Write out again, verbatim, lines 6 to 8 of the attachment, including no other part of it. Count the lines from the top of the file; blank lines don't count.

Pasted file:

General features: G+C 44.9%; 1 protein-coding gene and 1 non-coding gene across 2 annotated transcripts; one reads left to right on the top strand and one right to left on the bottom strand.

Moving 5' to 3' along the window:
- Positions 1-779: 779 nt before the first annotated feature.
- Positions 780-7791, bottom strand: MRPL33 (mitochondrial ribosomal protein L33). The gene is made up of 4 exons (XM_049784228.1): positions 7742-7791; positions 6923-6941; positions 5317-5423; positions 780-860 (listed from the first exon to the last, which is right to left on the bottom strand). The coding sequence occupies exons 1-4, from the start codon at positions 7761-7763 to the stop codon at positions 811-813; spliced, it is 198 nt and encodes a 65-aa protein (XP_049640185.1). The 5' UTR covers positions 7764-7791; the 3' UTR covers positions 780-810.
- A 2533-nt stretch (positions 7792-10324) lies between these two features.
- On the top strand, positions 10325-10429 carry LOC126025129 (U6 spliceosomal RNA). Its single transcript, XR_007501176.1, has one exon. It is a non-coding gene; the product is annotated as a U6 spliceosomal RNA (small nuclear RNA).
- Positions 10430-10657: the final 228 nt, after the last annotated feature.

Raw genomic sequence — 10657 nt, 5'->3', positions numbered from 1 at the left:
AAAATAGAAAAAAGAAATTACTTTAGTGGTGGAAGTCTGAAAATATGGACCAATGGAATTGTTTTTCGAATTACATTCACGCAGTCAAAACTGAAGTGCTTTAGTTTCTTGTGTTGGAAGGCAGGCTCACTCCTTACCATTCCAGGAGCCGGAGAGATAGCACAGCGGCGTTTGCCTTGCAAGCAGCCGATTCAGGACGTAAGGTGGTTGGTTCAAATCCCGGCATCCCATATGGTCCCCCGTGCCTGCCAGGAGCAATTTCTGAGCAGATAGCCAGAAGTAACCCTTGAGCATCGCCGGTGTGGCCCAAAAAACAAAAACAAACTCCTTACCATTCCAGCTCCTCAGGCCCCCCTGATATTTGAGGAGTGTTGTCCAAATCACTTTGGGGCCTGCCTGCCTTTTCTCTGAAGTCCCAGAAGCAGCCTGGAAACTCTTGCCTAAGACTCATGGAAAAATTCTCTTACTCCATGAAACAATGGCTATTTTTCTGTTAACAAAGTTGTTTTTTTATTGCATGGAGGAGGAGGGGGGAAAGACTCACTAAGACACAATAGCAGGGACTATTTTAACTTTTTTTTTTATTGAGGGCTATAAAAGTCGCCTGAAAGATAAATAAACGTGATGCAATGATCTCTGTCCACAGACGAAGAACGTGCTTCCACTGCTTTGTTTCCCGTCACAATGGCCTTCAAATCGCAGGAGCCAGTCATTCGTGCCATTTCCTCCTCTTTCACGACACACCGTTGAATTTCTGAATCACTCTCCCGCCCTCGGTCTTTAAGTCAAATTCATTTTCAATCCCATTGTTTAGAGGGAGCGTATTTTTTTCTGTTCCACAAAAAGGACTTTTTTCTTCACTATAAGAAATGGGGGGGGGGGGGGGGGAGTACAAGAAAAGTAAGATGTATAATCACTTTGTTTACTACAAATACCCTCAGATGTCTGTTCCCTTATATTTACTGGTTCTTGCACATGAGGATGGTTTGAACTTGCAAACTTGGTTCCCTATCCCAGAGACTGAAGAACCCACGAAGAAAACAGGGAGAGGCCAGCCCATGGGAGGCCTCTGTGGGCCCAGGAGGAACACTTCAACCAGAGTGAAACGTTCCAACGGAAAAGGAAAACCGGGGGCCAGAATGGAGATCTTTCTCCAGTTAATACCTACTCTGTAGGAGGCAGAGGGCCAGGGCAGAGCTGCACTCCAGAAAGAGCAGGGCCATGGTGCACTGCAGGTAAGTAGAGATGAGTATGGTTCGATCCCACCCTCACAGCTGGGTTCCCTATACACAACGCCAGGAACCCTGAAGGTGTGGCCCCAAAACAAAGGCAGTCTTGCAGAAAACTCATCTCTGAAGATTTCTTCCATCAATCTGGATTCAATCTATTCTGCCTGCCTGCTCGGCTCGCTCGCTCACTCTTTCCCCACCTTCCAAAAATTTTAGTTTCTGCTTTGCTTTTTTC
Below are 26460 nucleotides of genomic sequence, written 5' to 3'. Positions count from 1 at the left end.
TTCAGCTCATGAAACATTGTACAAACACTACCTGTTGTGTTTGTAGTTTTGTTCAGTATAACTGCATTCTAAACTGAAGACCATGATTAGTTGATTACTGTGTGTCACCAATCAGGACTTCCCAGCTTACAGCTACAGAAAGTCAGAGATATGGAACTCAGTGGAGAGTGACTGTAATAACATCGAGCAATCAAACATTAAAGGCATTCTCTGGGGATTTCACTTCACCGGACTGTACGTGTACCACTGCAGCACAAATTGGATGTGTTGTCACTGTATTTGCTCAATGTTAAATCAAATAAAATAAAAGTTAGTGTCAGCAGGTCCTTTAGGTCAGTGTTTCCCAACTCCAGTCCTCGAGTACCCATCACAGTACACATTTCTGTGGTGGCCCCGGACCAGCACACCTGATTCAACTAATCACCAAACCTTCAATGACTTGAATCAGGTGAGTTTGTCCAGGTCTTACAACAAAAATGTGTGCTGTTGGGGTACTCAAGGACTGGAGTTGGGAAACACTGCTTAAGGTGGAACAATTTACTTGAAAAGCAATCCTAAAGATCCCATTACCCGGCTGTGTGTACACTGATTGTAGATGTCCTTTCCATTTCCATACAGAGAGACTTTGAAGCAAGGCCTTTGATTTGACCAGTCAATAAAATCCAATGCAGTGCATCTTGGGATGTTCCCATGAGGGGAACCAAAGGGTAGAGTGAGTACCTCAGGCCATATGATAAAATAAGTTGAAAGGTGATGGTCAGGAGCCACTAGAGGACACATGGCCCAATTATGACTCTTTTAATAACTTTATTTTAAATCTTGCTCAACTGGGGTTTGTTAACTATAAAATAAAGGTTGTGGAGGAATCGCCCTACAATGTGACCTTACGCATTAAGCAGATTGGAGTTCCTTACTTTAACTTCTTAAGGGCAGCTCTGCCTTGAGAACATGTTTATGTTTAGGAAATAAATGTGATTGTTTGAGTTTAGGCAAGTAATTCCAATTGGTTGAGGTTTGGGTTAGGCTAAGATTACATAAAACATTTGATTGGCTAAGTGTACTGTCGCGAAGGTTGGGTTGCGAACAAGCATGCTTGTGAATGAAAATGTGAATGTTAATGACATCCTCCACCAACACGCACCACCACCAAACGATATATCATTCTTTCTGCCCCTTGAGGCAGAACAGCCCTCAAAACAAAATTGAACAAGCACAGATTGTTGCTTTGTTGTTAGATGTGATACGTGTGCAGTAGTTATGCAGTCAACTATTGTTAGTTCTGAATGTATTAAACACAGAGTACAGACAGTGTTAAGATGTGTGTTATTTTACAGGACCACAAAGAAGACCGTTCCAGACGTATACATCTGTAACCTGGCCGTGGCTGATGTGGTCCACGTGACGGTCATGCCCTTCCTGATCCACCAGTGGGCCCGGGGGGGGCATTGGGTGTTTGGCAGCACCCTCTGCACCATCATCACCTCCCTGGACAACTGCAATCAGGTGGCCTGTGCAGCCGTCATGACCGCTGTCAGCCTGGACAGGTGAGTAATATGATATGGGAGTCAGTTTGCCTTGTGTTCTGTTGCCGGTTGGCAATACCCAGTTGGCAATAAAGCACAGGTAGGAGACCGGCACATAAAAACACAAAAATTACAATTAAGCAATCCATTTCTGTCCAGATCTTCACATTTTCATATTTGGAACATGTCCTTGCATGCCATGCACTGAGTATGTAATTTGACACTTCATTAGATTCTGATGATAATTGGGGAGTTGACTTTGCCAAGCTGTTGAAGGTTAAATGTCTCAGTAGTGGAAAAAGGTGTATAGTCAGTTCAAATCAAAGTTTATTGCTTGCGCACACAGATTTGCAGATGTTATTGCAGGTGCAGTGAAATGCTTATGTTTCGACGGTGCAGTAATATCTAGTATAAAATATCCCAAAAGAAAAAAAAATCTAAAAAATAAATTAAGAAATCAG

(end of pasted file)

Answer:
- On the top strand, positions 10325-10429 carry LOC126025129 (U6 spliceosomal RNA). Its single transcript, XR_007501176.1, has one exon. It is a non-coding gene; the product is annotated as a U6 spliceosomal RNA (small nuclear RNA).
- Positions 10430-10657: the final 228 nt, after the last annotated feature.

Raw genomic sequence — 10657 nt, 5'->3', positions numbered from 1 at the left: